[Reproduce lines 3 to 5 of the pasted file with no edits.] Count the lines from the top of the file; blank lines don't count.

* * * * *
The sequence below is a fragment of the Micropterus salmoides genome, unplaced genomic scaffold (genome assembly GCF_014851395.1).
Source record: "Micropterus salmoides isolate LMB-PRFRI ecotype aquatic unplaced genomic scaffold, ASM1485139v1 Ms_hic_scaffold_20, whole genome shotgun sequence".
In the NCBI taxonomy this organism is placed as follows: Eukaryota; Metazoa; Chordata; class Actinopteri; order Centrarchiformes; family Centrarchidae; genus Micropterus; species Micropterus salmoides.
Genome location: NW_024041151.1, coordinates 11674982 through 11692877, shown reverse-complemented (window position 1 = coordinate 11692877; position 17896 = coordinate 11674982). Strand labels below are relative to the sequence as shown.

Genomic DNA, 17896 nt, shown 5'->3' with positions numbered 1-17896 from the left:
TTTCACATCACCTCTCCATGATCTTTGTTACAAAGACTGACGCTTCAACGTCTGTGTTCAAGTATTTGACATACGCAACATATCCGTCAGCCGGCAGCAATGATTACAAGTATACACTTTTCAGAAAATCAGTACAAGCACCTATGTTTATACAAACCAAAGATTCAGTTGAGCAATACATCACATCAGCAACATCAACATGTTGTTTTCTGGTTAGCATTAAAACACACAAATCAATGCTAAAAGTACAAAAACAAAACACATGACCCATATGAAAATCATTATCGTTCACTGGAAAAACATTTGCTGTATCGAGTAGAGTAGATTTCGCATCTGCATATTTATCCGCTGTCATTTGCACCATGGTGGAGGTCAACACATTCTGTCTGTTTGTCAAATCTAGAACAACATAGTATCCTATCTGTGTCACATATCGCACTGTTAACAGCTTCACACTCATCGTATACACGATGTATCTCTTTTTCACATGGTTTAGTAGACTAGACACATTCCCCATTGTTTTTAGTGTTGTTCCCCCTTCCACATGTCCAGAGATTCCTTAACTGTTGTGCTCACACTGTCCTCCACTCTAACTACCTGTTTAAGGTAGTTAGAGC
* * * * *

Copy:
In the NCBI taxonomy this organism is placed as follows: Eukaryota; Metazoa; Chordata; class Actinopteri; order Centrarchiformes; family Centrarchidae; genus Micropterus; species Micropterus salmoides.
Genome location: NW_024041151.1, coordinates 11674982 through 11692877, shown reverse-complemented (window position 1 = coordinate 11692877; position 17896 = coordinate 11674982). Strand labels below are relative to the sequence as shown.

Genomic DNA, 17896 nt, shown 5'->3' with positions numbered 1-17896 from the left: